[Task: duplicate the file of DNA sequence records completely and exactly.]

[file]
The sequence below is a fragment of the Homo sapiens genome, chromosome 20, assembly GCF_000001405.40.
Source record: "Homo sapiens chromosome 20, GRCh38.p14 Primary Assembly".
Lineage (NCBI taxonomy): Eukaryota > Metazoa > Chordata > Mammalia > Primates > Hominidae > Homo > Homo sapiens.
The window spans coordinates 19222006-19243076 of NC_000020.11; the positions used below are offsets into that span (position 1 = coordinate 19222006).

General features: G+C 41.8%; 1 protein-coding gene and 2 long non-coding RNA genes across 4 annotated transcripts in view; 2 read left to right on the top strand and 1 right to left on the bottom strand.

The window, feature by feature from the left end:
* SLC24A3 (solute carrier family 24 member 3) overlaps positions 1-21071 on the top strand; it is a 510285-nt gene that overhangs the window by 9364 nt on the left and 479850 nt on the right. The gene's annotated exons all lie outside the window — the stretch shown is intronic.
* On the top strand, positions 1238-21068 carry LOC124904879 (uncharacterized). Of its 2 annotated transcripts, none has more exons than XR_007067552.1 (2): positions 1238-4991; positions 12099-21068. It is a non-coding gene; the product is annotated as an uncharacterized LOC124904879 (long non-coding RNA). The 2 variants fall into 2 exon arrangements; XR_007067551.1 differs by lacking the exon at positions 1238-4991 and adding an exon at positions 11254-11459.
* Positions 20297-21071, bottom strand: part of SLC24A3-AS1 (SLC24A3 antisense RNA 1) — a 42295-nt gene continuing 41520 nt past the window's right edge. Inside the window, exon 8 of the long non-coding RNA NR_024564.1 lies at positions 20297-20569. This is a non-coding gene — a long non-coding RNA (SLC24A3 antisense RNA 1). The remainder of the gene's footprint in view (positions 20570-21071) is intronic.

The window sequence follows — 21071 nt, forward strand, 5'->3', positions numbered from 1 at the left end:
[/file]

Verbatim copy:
The sequence below is a fragment of the Homo sapiens genome, chromosome 20, assembly GCF_000001405.40.
Source record: "Homo sapiens chromosome 20, GRCh38.p14 Primary Assembly".
Lineage (NCBI taxonomy): Eukaryota > Metazoa > Chordata > Mammalia > Primates > Hominidae > Homo > Homo sapiens.
The window spans coordinates 19222006-19243076 of NC_000020.11; the positions used below are offsets into that span (position 1 = coordinate 19222006).

General features: G+C 41.8%; 1 protein-coding gene and 2 long non-coding RNA genes across 4 annotated transcripts in view; 2 read left to right on the top strand and 1 right to left on the bottom strand.

The window, feature by feature from the left end:
* SLC24A3 (solute carrier family 24 member 3) overlaps positions 1-21071 on the top strand; it is a 510285-nt gene that overhangs the window by 9364 nt on the left and 479850 nt on the right. The gene's annotated exons all lie outside the window — the stretch shown is intronic.
* On the top strand, positions 1238-21068 carry LOC124904879 (uncharacterized). Of its 2 annotated transcripts, none has more exons than XR_007067552.1 (2): positions 1238-4991; positions 12099-21068. It is a non-coding gene; the product is annotated as an uncharacterized LOC124904879 (long non-coding RNA). The 2 variants fall into 2 exon arrangements; XR_007067551.1 differs by lacking the exon at positions 1238-4991 and adding an exon at positions 11254-11459.
* Positions 20297-21071, bottom strand: part of SLC24A3-AS1 (SLC24A3 antisense RNA 1) — a 42295-nt gene continuing 41520 nt past the window's right edge. Inside the window, exon 8 of the long non-coding RNA NR_024564.1 lies at positions 20297-20569. This is a non-coding gene — a long non-coding RNA (SLC24A3 antisense RNA 1). The remainder of the gene's footprint in view (positions 20570-21071) is intronic.

The window sequence follows — 21071 nt, forward strand, 5'->3', positions numbered from 1 at the left end: